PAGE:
• Provides a clash score to compare with other models of similar resolution.
    • Generates an interactive Ramachandran plot.
    • You can download the PDB file with hydrogens and flips.

  3. Save any molecule you see!
    • In Proteopedia, use the pdb link in the blue Coordinates section below the molecule.
    • Jmol: click on the word "Jmol" (below the molecule, lower right corner), then top item on menu, then bottom item on submenu.
      • If the data display in the browser as text: File, Save As, and save as plain text (filename should end ".pdb").
    • Upload saved molecule (PDB file), possibly after deleting unwanted portions with a text editor, to firstglance.jmol.org

    Jmol in Scientific Journals:

  4. Supplementary Materials in Proteopedia

  5. FirstGlance in Jmol: Look for the 3D View links in Nature or Nature Structural and Molecular Biology

  6. "Jmolized" Figures: ACS Chemical Biology
    Educational Resources

  7. HighSchool.MolviZ.Org: Resources for High School Teachers.
  8. BioMolecular Explorer 3D: Molecules for High School.
  9. Molecular Workbench (from Concord Consortium): Activities for High School Students with built-in assessment and reporting.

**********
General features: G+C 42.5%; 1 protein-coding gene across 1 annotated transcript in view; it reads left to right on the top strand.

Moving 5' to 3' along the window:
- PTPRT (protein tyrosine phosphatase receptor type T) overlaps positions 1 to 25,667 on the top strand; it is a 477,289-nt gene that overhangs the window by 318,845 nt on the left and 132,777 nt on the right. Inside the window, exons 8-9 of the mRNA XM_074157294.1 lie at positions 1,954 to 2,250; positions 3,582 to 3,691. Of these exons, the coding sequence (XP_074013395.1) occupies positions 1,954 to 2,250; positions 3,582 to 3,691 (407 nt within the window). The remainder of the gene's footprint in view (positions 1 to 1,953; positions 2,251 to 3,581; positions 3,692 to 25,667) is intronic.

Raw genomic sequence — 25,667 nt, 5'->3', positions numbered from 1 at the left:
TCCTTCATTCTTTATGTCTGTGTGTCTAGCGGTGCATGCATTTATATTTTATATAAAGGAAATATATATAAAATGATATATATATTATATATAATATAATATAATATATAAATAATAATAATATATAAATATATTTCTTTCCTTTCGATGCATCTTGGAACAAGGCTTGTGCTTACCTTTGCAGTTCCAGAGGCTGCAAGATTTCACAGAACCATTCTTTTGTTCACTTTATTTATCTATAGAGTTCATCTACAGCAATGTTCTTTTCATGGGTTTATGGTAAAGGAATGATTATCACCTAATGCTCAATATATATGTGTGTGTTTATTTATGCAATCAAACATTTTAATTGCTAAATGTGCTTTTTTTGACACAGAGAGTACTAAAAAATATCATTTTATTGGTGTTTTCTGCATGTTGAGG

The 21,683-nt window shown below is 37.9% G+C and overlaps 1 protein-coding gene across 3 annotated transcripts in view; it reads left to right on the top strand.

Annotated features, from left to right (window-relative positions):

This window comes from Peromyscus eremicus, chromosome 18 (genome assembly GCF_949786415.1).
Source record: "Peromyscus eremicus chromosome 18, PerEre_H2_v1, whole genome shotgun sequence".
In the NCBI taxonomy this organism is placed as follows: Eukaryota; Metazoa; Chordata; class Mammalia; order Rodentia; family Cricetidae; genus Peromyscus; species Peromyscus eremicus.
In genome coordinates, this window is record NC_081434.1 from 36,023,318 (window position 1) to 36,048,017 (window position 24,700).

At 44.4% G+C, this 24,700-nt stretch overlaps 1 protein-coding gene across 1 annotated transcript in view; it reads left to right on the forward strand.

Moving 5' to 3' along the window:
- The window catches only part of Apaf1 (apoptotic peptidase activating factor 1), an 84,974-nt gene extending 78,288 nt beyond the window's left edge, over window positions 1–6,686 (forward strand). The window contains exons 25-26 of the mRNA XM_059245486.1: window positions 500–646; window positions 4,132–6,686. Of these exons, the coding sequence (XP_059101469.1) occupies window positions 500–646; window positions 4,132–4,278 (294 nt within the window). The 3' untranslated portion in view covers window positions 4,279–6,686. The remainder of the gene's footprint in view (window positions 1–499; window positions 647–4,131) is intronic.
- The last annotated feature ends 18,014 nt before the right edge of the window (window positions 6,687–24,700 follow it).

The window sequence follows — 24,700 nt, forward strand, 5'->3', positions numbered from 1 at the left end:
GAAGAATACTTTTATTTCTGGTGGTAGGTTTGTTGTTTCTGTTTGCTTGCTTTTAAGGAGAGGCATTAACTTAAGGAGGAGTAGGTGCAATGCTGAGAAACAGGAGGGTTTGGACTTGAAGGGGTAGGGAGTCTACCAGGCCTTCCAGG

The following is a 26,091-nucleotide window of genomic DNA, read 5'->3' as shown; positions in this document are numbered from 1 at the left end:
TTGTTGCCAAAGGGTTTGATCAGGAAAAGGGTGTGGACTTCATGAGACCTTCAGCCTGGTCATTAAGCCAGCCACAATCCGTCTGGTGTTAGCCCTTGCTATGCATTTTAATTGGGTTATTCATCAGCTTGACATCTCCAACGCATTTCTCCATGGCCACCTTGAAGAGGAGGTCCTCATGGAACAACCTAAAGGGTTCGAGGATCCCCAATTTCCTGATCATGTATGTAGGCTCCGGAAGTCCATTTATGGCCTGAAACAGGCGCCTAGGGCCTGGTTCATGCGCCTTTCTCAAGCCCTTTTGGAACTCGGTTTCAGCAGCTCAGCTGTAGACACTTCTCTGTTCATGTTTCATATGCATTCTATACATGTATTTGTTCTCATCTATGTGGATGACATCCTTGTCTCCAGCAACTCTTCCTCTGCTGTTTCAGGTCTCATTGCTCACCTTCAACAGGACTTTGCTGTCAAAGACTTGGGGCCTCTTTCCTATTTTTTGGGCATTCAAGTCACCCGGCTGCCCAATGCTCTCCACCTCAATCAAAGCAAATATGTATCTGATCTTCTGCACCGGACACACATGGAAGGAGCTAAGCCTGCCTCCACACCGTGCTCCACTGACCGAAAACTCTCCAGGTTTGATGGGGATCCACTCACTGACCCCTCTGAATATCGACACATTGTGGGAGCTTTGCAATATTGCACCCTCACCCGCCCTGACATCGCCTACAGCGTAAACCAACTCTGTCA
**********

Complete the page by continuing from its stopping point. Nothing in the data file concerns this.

10. Teaching Scenes, Tutorials, and Educators' Pages in Proteopedia, including Molecule of the Month.
  11. Teaching Strategies Using Proteopedia.
  12. MolviZ.Org: Martz Central: Resources for High School, College, and Researchers.

  13. Bird Flu: N1 vs. Tamiflu Lesson Plan:
    If this image is not moving, reload the page!
    Morph of the lactose repressor bending DNA as it recognizes the operon. More..

  14. MolVisIndex.Org: World Index of Molecular Visualization Resources
    • Includes Tutorials, K-12 Resources, Spanish Resources, and many more.

  15. Animations / Morphs: Conformational Changes (see MOVIE at right).

  16. Jmol Tutorial-Authoring Template
    • Much more complicated to use than Proteopedia.Org, with these advantages:
      • Supports multiple chapters.
      • Text "details" remain hidden during lecture projections.
      • Sliders zoom and slab the molecular view.
      • Compares 2, 3, or 4 synchronized views or molecules at once,
      • See all these in the Demonstration Tutorial.


    Molecular Modeling (Time Permitting, or Later Private Sessions)

  17. Mutating your model:
    1. Changing residue sidechains and rotamer minimization with DeepView
    2. DeepView beginners should start with the superb Molecular Modeling for Beginners by Gale Rhodes, Univ. Southern Maine.
    3. DeepView resources are indexed at molvisindex.org.

  18. Structural Alignment of two or more chains or molecules, and how to view the alignment.
    • DeepView www.expasy.ch/spdbv/mainpage.html can align anything (one or more than one chains), selecting any subset of atoms for the alignment (other atoms following), and retaining hetero atoms. The results can be saved as a PDB file, but will need manual editing to separate models with MODEL [N] and ENDMDL records so that Protein Explorer can distinguish the models. Gale Rhodes provides a DeepView tutorial: click on the section Comparing Proteins.

  19. Homology (comparative) modeling:


Keep in touch! n